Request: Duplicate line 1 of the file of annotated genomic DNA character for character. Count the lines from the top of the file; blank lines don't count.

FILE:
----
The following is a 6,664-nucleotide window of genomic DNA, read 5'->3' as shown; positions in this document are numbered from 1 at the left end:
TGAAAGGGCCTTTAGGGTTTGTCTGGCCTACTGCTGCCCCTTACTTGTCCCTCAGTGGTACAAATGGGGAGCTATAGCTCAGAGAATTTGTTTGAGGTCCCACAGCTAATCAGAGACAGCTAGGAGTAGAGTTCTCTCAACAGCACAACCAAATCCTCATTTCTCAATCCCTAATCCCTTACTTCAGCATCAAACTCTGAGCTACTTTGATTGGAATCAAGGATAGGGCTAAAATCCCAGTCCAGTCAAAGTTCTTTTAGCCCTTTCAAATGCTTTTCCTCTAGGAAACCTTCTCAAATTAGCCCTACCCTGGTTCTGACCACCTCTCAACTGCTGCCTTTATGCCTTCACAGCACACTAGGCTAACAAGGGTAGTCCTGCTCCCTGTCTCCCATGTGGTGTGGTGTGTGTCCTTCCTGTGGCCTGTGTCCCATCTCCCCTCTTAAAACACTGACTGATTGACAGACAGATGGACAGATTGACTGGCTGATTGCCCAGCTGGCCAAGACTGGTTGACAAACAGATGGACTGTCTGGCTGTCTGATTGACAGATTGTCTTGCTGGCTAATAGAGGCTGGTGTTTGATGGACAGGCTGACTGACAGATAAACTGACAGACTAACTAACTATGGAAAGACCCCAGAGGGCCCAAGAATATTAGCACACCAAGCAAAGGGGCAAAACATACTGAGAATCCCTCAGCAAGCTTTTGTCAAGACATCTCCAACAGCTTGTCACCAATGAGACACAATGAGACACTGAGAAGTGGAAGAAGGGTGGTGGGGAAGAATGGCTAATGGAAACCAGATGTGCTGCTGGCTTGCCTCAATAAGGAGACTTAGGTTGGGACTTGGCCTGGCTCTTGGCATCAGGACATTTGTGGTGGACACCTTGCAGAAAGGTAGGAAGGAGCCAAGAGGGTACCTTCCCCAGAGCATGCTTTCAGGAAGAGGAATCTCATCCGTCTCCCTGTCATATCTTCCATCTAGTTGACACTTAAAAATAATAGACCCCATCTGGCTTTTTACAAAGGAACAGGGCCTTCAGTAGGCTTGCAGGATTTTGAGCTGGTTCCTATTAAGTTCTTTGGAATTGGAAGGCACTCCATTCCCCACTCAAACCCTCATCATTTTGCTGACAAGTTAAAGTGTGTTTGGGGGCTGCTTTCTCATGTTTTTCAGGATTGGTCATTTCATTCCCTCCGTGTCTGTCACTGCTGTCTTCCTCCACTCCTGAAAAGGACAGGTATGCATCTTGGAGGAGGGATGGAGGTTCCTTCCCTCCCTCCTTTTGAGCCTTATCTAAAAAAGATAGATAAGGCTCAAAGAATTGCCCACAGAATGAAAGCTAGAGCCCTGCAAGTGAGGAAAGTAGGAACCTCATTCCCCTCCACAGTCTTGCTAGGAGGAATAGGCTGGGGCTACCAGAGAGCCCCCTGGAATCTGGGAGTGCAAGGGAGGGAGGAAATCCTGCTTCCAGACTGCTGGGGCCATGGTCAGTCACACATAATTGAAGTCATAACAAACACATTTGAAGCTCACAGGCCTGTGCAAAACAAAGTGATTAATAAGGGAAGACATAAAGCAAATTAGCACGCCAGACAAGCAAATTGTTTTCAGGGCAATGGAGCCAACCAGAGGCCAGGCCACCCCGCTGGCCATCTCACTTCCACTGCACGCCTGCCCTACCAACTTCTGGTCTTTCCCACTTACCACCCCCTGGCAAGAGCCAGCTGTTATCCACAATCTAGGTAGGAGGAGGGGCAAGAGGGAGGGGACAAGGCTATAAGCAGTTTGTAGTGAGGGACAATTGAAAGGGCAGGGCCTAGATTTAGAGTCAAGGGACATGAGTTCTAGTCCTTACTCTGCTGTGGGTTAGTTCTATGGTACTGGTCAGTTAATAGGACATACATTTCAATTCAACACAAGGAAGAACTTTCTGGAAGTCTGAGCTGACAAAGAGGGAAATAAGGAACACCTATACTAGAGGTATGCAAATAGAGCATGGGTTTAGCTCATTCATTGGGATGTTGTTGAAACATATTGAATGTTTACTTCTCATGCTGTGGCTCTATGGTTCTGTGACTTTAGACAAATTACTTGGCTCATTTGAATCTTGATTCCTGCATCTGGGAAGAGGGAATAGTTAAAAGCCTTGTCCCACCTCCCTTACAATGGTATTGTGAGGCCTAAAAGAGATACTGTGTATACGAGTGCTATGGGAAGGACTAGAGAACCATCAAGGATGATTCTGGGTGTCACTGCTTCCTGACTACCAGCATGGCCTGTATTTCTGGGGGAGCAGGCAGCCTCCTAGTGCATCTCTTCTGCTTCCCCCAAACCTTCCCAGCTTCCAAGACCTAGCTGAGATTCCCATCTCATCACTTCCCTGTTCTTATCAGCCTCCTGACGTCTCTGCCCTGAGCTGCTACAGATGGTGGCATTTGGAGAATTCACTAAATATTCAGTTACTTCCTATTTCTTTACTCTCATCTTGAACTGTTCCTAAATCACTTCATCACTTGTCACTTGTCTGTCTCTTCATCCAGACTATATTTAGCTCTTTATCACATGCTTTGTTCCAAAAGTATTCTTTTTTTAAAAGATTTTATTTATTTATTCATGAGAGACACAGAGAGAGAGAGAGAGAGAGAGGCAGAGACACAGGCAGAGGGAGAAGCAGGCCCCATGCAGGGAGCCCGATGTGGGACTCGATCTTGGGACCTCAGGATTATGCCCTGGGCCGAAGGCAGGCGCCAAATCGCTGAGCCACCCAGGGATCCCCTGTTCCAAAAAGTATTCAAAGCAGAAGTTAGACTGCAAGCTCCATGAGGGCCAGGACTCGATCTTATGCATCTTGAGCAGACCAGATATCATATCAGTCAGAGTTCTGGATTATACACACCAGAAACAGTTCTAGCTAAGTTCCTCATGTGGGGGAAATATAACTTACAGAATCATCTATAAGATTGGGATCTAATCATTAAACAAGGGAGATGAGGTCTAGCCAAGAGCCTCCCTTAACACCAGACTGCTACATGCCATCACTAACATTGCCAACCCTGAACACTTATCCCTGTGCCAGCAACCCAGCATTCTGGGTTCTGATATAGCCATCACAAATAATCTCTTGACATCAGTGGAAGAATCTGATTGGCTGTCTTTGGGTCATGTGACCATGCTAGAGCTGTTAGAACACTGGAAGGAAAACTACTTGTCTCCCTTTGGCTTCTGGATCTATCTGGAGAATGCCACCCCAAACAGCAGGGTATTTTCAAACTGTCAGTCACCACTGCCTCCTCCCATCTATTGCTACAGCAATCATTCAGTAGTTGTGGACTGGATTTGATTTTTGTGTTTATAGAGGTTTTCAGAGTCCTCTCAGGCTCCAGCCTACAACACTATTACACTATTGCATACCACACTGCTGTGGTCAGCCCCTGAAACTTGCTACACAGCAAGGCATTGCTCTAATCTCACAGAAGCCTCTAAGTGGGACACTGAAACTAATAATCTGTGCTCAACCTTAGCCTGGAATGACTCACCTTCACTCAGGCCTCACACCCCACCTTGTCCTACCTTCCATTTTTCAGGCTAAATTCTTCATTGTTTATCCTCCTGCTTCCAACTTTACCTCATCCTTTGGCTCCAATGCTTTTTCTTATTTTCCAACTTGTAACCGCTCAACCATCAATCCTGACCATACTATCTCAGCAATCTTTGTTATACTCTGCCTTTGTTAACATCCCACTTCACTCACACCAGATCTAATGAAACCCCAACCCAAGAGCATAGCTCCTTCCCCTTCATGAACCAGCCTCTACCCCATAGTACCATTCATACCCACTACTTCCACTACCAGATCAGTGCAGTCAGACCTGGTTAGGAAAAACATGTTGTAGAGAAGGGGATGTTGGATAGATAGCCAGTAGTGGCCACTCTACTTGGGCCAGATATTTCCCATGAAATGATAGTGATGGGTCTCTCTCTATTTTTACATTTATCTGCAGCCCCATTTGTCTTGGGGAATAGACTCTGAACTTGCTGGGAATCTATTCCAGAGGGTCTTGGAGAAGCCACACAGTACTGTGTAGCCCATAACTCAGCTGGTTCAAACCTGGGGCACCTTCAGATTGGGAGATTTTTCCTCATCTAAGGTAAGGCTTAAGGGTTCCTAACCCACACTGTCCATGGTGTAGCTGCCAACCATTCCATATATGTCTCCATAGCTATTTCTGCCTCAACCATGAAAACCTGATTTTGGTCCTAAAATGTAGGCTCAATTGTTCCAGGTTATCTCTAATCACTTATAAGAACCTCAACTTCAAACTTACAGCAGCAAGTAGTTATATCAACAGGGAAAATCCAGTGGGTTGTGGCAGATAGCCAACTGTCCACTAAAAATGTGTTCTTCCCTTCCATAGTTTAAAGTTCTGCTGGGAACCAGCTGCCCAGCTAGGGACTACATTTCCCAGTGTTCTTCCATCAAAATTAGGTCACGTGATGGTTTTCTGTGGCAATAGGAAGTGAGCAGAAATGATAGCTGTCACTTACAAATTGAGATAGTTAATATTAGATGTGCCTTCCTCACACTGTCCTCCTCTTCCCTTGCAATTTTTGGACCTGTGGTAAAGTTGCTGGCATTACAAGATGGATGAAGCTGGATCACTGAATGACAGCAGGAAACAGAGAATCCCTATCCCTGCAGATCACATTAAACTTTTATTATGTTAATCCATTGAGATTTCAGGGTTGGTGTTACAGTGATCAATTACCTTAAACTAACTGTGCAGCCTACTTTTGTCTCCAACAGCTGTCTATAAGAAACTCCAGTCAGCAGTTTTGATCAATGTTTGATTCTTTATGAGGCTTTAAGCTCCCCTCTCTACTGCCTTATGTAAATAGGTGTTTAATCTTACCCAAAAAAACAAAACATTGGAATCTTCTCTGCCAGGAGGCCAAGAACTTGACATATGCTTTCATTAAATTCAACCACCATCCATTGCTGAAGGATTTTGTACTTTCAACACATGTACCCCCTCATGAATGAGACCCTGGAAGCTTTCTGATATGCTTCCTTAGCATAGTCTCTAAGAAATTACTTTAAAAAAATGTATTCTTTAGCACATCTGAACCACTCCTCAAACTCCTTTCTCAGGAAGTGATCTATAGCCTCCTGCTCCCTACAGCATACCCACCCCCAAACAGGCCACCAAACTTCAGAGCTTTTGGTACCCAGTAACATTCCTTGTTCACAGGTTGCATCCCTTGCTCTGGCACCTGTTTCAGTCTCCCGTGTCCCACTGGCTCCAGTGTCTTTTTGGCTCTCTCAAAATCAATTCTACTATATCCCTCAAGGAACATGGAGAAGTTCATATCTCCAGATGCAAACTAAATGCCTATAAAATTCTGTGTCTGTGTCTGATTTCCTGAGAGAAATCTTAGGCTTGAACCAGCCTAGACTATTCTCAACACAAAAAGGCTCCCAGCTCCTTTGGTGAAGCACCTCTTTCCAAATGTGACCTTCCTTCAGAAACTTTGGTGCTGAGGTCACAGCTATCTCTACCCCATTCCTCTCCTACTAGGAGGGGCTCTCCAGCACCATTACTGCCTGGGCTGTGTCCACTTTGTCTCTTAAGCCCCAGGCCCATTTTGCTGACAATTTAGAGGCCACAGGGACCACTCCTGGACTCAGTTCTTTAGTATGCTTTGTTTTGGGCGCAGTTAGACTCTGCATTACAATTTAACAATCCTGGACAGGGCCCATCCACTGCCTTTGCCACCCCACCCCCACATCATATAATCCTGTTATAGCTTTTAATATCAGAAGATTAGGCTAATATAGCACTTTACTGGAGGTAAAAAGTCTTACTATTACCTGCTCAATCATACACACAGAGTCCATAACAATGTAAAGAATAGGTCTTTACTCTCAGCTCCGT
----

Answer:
The following is a 6,664-nucleotide window of genomic DNA, read 5'->3' as shown; positions in this document are numbered from 1 at the left end: